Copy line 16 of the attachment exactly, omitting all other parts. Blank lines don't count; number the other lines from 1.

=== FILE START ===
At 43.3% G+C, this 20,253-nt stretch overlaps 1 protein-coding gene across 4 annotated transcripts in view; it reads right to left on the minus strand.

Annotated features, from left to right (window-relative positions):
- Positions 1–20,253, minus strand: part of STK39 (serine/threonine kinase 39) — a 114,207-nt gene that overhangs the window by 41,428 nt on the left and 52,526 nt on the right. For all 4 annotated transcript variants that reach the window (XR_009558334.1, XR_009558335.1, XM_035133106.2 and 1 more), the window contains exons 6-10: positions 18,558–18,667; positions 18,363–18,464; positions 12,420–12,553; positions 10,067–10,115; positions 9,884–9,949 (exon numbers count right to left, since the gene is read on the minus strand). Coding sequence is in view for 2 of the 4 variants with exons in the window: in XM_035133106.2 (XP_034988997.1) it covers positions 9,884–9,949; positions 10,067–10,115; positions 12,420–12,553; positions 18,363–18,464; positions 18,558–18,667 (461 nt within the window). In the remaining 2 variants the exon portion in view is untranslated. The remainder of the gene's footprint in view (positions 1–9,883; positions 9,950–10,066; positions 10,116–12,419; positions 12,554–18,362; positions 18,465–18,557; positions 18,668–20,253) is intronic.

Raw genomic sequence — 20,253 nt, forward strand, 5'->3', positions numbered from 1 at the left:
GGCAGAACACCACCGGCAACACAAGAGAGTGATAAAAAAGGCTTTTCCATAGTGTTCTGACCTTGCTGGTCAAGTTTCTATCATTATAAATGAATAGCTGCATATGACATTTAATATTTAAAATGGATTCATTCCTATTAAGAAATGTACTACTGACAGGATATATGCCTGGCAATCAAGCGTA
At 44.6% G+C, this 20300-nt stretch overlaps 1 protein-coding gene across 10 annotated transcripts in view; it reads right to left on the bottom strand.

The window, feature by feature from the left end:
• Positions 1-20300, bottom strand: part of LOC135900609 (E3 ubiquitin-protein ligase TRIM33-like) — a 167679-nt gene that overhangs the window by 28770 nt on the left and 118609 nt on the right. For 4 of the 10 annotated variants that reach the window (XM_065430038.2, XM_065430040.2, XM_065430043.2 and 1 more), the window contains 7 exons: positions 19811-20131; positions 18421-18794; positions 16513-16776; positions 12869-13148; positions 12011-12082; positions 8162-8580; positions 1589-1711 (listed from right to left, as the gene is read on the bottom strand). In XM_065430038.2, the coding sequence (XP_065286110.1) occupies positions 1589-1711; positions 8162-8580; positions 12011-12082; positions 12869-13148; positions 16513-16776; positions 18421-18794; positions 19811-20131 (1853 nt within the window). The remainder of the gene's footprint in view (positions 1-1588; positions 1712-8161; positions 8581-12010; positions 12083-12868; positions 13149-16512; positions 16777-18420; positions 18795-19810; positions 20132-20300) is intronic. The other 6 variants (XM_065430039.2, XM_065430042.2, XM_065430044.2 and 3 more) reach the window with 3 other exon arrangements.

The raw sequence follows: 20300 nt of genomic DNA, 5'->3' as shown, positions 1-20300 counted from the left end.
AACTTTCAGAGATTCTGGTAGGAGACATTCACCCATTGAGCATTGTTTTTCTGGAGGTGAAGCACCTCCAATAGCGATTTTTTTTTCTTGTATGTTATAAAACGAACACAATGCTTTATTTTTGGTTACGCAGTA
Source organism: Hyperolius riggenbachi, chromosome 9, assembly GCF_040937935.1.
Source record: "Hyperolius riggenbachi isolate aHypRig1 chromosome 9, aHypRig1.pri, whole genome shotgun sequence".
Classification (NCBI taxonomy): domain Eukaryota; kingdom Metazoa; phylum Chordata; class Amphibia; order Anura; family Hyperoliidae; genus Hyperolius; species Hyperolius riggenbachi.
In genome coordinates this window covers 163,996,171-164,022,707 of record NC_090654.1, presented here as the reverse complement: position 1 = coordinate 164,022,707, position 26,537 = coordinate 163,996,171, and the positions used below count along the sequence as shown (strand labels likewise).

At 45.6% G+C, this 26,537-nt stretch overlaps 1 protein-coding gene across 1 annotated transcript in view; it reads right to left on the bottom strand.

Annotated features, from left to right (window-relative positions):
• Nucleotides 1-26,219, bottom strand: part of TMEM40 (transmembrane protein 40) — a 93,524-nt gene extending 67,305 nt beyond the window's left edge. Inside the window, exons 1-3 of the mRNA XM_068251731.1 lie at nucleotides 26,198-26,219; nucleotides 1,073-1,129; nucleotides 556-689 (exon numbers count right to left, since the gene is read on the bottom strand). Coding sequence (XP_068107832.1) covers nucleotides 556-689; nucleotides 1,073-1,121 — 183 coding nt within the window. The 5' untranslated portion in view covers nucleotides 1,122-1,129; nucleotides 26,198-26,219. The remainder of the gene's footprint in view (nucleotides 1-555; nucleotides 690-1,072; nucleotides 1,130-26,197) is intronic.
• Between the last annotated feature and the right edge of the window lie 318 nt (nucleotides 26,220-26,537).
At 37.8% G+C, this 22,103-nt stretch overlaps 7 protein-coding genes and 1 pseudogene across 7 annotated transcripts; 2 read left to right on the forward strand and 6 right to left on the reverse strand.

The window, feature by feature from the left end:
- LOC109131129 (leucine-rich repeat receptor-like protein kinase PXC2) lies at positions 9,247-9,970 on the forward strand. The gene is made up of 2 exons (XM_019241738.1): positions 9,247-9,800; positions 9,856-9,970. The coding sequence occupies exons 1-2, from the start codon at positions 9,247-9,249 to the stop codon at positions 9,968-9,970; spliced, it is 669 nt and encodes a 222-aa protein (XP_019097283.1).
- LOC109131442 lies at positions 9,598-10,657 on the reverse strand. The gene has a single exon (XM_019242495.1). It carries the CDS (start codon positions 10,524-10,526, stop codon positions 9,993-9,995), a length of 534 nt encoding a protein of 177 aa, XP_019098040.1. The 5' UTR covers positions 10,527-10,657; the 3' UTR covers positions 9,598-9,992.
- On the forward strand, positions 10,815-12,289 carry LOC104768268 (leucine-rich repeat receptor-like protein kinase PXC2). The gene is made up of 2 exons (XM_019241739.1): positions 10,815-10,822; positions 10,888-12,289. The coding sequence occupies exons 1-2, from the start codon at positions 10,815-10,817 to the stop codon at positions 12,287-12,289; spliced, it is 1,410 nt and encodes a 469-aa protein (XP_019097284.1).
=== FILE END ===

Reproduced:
Annotated features, from left to right (window-relative positions):